Madagascar is a fascinating example of sociopolitical and ecological convergence, and is explored by Robert Dewar and Alison Richard in their Madagascar: A History of Arrivals, What Happened, and Will Happen Next. Madagascar has an extremely diverse system of human ecology that is nearly as diverse the island’s topography, environments, and climate. As a product of its physical diversity, the human ecology of Madagascar has a dynamic social and cultural history. In the Southwest, the Mikea derive significant portions of their food from foraging in the dry forest. Outside of most urban areas, hunting and collecting wild plants is common. Along the west coast, fishing is crucial as a central focus of the economy, but also as a supplement to farming. Farmers in Madagascar have a wide range of varieties and species to choose from including maize, sweet potatoes, coffee, cacao, pepper, cloves, cattle, chickens, sheep, goats, pigs, and turkeys (Dewar and Richard 2012:505). Throughout the island, rice and cattle are the two most culturally and economically important domesticates, and are subsequently adapted to growing under the local conditions of the microclimates of Madagascar. Semi-nomadic cattle pastoralism takes place in the drier regions of Madagascar. Whatever the environmental, climatic, social, or economic surroundings may be, Madagascar (as well as other islands) serve as local microcosms for climate change on the global scale. This relates to Crate’s call for an anthropology that brings forth the global array of connections (“natural”/ sociocultural) portraying local issues of climate change to the global sphere.

Ethnoprimatology and the Anthropology of the Human-Primate Interface

Agustin Fuentes’s main arguments in Ethnoprimatology and the Anthropology of the Human-Primate Interface focus on human-induced climate change and how it affects a vast amount of species, including the other primates (Fuentes 2012:110). By getting rid of the ideology that humans are separate from natural ecosystems and the animals within them, then anthropology can better grasp inquiries relating to global climate change within the Anthropocene. Fuentes then goes on to say (similarly to Crate and Sayre) that by freeing anthropological (and other scientific discourse) from the dichotomy of nature and culture, people will fully understand their relationship in the order of primates, but also their place within the environment. Our human capacity to build vast urban areas, transportation systems, and the deforestation of woodland all impact the local environments in which we live, and consequently gives humans an aura of dominance over nature. As Fuentes states, “at the global level, humans are ecosystem engineers on the largest of scales, and these altered ecologies are inherited not only by subsequent generations of humans but by all the sympatric species residing within them. The ways in which humans and other organisms coexist (and/or conflict) within these anthropogenic ecologies shape the perceptions, interactions, histories, and futures of the inhabitants” (Fuentes 2012:110). Essentially, Fuentes points out that humans have dominated ecosystems on a global scale; however, this has impacted not only human populations but also various plant and animals species, as well as entire ecosystems. It is only within the understanding of the symbiotic relationship between human/plants/animals/ecosystems that people will realize their impact on the environment on a global scale.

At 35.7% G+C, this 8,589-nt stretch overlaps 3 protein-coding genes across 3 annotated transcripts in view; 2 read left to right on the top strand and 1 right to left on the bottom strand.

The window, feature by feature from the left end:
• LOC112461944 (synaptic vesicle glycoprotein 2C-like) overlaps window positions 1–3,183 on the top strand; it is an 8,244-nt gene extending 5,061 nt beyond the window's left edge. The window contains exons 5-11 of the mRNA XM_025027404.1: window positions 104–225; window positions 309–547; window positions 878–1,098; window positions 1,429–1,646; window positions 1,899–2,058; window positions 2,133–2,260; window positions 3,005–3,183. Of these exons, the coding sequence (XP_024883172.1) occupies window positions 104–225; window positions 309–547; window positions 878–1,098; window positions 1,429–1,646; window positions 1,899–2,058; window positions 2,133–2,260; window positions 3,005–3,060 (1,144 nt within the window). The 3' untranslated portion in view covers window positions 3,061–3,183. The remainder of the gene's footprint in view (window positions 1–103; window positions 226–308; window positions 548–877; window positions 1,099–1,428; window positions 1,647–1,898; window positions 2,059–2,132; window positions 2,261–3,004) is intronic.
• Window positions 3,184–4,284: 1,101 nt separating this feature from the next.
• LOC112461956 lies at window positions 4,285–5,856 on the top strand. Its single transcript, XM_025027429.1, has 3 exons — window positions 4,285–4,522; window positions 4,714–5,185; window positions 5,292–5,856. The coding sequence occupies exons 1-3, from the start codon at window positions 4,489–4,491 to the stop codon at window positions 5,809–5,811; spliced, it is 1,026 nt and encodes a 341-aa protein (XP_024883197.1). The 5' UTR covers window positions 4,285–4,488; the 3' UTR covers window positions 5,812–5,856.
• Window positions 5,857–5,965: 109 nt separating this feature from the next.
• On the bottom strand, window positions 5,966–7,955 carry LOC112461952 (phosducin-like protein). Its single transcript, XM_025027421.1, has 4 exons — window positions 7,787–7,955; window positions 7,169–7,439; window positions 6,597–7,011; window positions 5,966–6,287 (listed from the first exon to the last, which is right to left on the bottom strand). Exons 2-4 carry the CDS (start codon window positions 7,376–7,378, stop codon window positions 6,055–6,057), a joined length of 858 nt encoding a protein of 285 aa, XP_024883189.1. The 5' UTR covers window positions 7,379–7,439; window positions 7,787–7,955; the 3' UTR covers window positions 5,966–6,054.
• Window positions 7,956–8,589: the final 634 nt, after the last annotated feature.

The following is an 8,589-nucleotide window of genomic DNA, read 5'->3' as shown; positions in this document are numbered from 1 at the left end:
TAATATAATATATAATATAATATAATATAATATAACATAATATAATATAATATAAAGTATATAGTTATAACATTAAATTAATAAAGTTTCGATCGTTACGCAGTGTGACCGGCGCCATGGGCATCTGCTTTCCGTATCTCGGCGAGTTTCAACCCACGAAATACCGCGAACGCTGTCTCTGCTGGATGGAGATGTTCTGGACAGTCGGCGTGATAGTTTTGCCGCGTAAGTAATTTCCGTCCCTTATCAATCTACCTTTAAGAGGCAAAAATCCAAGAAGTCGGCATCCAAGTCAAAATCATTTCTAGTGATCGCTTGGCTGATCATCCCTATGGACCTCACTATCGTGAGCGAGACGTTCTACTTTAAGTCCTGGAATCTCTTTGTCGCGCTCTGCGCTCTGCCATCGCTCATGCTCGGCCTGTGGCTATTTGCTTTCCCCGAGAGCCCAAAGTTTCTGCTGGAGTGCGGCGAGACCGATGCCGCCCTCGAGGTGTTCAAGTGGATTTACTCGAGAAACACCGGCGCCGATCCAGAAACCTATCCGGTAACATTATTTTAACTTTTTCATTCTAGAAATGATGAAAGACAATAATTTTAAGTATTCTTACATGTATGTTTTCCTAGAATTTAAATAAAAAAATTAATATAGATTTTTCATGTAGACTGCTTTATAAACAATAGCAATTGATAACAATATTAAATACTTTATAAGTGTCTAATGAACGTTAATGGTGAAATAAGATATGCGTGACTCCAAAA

Lives With Others: Climate Change and Human-Animal Relations

In Lives With Others: Climate Change and Human-Animal Relations, Rebecca Cassidy ties together Fuentes’s arguments with Crate’s by demonstrating how climate change not only impacts people’s physical livelihood, but also their sociocultural lives. Cassidy states that people with animal-centered livelihoods experience climate change on many different levels, and subsequently, climate change may see those animals (or plants) become incapable of fulfilling their existing functions. Societies that are most frequently geopolitically marginalized often are left reeling from the impacts that climate change has on their social, political, economic, and environmental lives (Cassidy 2012:24). The impacts that climate change has on marginalized societies often affects their ability to live symbiotically and sustainably with other species. Human/animal “persons” are conceived to be reciprocal and equal, living in a symbiotic world system, in which their sustenance, reproduction, life, and death are all equally important. The extinction of particular species of animals and plants can cause cosmological crises, as well as disrupt the potential for future adaptability.

Cassidy’s claim that humans, animals, plants, and their environments are reciprocal and symbiotic ties in with Crate’s plea for an anthropology that rids itself of the old dichotomy of the natural and cultural. Crate’s idea for new ethnographies that consider the human ecology of climate change begin by utilizing what Lazrus calls Traditional Environmental Knowledge, or TEK. TEK is “a cumulative body of knowledge, practice, and belief, evolving by adaptive process and handed down through generations by cultural transmission, about the relationship of living beings (including humans) with one another and with their environment” (Lazrus 2012:290). TEK utilizes the spiritual, cosmological, and moral practices that condition human relationships with their surrounding physical environments. Such ethnographies should reflect all of the potential contributors to climate change in the Anthropocene, but they should also infuse new urgency to anthropological approaches. As Crate states “anthropologists need to become more globalized agents for change by being more active as public servants and engaging more with nonanthropological approaches regarding climate change” (Crate 2011: 183).